Recent images of violent confrontations linked to Orange Order parades have prompted the Northern Ireland Secretary of State, Theresa Villiers, to warn they are damaging all attempts to attract jobs and investment there.
Villiers made her remarks after the Orange Order was again denied permission to walk along a predominantly nationalist stretch of the Crumlin Road in north Belfast, the scene of recent rioting.
According to the BBC, Orangemen are expected to parade right to the police lines on Saturday, which many fear could lead to a repetition of the violence that erupted on July 12.
Conscious of the dangers Villiers has appealed for calm.
‘I understand that many people strongly disagree with recent Parades Commission determinations,’ she said. ‘But however they feel, there can be no justification for lawless behavior.
‘People who break the law should be in no doubt that there will be arrests and prosecutions. And those who are convicted risk prison. It also has a serious impact on the reputation of Northern Ireland as we try and compete in the global race for investment and jobs.’
Eager to appeal to calmer heads, Villiers appealed to the Orange Order leadership.
‘The violent protests must stop. I once again call on all those with influence, including the Orange Order, community leaders and politicians, to help defuse tensions and ensure this weekend is peaceful.’
But few believe her appeal will be heard. There were five nights of intense rioting following the original decision to prevent three lodges from walking along the predominantly nationalist stretch of the Crumlin Road in north Belfast that separates loyalist and nationalist communities on 12 July. Many expect a new confrontation to erupt tonight.
For the nationalist community the site and sounds of the parade offer an annual provocation, since they loudly celebrate historic nationalist losses and the massive security operations that accompany them effectively keep them confined within their own streets and homes for hours until the parades pass.
Rather than accept any compromise the Orange Order have instead proposed a new march on Saturday along the same predominantly nationalist route.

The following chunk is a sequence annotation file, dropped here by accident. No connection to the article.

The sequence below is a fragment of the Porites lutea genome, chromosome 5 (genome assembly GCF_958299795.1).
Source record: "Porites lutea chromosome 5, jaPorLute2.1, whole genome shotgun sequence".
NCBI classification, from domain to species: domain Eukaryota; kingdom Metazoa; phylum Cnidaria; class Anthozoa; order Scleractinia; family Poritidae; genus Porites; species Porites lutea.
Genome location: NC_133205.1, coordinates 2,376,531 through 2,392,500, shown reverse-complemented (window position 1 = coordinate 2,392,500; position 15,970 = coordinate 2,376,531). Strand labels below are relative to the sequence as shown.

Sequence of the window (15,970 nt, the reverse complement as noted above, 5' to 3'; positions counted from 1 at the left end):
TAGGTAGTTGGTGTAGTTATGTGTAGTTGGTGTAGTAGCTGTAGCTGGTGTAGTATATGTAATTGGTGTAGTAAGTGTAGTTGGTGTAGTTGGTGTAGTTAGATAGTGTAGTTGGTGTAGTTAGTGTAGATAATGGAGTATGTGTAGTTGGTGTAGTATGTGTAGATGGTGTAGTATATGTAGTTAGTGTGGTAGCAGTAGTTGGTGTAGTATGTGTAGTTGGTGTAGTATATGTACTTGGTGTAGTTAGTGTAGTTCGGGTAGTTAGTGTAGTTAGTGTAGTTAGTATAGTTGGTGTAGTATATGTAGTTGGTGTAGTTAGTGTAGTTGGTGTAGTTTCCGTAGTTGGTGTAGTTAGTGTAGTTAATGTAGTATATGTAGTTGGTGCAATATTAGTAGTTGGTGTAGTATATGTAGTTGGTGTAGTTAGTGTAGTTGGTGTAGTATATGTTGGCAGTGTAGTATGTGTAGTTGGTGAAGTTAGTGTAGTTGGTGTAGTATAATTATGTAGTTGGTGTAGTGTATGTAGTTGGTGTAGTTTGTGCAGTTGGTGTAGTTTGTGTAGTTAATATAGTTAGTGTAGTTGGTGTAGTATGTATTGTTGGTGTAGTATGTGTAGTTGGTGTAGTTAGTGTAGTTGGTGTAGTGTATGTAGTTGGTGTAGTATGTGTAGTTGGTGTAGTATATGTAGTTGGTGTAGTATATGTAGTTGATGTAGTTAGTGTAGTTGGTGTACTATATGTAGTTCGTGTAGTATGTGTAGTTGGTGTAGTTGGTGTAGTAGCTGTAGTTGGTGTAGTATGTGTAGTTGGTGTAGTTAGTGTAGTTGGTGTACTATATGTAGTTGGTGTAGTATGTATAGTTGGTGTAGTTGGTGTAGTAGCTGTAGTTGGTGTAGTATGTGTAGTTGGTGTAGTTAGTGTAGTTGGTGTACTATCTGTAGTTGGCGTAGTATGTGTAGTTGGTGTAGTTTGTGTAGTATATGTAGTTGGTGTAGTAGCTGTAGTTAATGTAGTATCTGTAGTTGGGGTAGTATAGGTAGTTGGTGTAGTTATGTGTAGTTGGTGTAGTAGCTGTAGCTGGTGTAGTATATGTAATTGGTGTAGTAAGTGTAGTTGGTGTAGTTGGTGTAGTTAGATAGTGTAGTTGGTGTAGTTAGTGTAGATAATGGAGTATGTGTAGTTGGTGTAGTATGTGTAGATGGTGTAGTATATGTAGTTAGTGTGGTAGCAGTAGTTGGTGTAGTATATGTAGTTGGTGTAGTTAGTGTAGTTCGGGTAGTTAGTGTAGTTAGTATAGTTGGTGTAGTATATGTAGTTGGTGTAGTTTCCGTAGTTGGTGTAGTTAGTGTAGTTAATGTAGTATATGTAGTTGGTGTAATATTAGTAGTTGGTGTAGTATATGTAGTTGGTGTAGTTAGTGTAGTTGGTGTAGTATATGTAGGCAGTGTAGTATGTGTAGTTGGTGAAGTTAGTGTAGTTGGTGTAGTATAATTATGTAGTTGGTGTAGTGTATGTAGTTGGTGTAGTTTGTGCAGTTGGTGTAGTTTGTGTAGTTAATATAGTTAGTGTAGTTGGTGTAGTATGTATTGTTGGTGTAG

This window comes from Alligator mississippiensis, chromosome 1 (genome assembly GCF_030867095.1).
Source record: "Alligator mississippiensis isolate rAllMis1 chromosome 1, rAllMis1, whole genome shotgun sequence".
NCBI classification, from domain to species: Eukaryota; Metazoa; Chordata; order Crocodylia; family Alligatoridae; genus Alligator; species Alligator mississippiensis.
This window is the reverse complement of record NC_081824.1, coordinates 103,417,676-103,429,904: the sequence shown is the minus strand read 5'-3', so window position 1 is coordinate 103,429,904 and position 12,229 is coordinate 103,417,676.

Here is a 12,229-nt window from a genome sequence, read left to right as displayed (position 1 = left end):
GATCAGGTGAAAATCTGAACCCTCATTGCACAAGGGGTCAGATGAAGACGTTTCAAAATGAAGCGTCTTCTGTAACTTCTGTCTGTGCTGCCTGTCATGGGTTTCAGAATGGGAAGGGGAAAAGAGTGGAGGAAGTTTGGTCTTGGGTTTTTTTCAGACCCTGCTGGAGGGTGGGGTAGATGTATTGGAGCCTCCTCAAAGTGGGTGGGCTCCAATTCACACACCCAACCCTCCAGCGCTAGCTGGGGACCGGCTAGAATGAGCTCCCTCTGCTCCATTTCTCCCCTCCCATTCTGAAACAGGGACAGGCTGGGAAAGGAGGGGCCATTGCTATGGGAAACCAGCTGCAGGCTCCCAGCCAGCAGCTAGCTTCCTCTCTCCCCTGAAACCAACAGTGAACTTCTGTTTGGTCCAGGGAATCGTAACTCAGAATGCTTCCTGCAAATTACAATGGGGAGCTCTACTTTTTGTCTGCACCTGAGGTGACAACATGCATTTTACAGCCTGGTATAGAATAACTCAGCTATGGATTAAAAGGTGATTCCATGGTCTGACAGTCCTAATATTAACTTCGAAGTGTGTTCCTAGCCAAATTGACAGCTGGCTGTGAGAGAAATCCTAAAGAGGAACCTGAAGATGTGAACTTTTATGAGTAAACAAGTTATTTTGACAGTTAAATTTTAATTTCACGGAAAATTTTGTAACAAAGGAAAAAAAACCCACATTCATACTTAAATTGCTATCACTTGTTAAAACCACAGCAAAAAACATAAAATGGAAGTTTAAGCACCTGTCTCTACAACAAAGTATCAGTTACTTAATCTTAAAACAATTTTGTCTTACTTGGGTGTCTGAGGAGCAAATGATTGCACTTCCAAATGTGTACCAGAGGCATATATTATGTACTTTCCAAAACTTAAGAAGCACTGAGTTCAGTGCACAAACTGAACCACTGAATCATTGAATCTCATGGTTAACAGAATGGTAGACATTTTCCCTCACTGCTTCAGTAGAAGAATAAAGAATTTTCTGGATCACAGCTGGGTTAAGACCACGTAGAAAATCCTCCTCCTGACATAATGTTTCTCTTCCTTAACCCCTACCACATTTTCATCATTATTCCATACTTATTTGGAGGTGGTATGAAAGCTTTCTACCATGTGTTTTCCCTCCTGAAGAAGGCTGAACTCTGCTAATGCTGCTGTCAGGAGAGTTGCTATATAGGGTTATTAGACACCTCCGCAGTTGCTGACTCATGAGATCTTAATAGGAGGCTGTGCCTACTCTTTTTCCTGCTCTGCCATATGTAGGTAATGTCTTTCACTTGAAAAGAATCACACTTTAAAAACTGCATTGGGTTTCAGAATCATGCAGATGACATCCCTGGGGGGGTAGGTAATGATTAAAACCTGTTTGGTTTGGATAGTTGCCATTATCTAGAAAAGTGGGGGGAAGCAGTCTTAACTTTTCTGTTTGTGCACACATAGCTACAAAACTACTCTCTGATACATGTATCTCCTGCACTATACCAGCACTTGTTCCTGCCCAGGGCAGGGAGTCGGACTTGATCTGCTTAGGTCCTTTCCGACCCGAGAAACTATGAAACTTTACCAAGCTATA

The Orders decision to march came after the Parades Commission, the independent body that adjudicates on contentious parades in the North, ruled on Thursday that the proposed parade would not be allowed.
The Commission added it was disappointed that no unionist politicians or Orange Order leaders made any representations to it.
Critics claim that the failure of unionist politicians and Orange Order leaders to engage with the commission robs of its legitimacy in loyalist circles, which means it effectively removes any need to negociate with nationalists on any march route anywhere in the North.
On Friday afternoon, the County Grand Orange Lodge of Belfast issued a leaflet on behalf of the three lodges that faced the ban on July 12 that lead to violence.
Rather than step back from the brink, the County Grand Orange Lodge of Belfast states that the march is about showing ‘we have not and will not go away,’ and it calls on supporters to stop at the Woodvale Road at the line of Orange marshalls.
‘After a period the National Anthem will be played and we will all disperse,’ the leaflet says.
It is not believed by many that the marchers and their supporters will go away however. On July 12 Orange Order marchers, some brandishing ceremonial swords, attacked the police officers that were preventing them from marching. The confrontations which also included hooded loyalist rioters were captured by international media crews and broadcast worldwide.
‘No matter what the provocation, violence is not the answer. Any violence will play into the hands of republicans,’ wrote the County Grand Orange Lodge of Belfast, who are nonetheless promoting the standoff.
The leaflet adds that the organizers' campaign will continue over coming months, certain to add to the cross community tensions after the traditional marching season ends.
Meanwhile a PSNI officer whose head was engulfed in flames after being hit with a petrol bomb in Belfast told the Belfast Telegraph he feared his whole body was on fire.
The 50-year-old sergeant was holding the line against loyalist rioters at the flashpoint area in the north of the city when he was struck by the bottle.
‘All I could see was a sheet of flames in front of me so, I couldn't really determine how much of me was alight,’ he said.
‘I couldn't feel the fire at first but the longer the flames were there I could feel myself burn. I was quite confident that the flames would be put out - it was just a case of making sure that we starved the flames of oxygen to put it out.’
Police have been hit with bricks, bottles, heavy masonry and over 100 petrol bombs during five consecutive nights of disorder along the contested stretch of road in Ardoyne which separates loyalist and nationalist communities.
There have been over 60 reported arrests of people aged between 12 and 52 years old.
Forget the blarney! What it actually costs to live in Ireland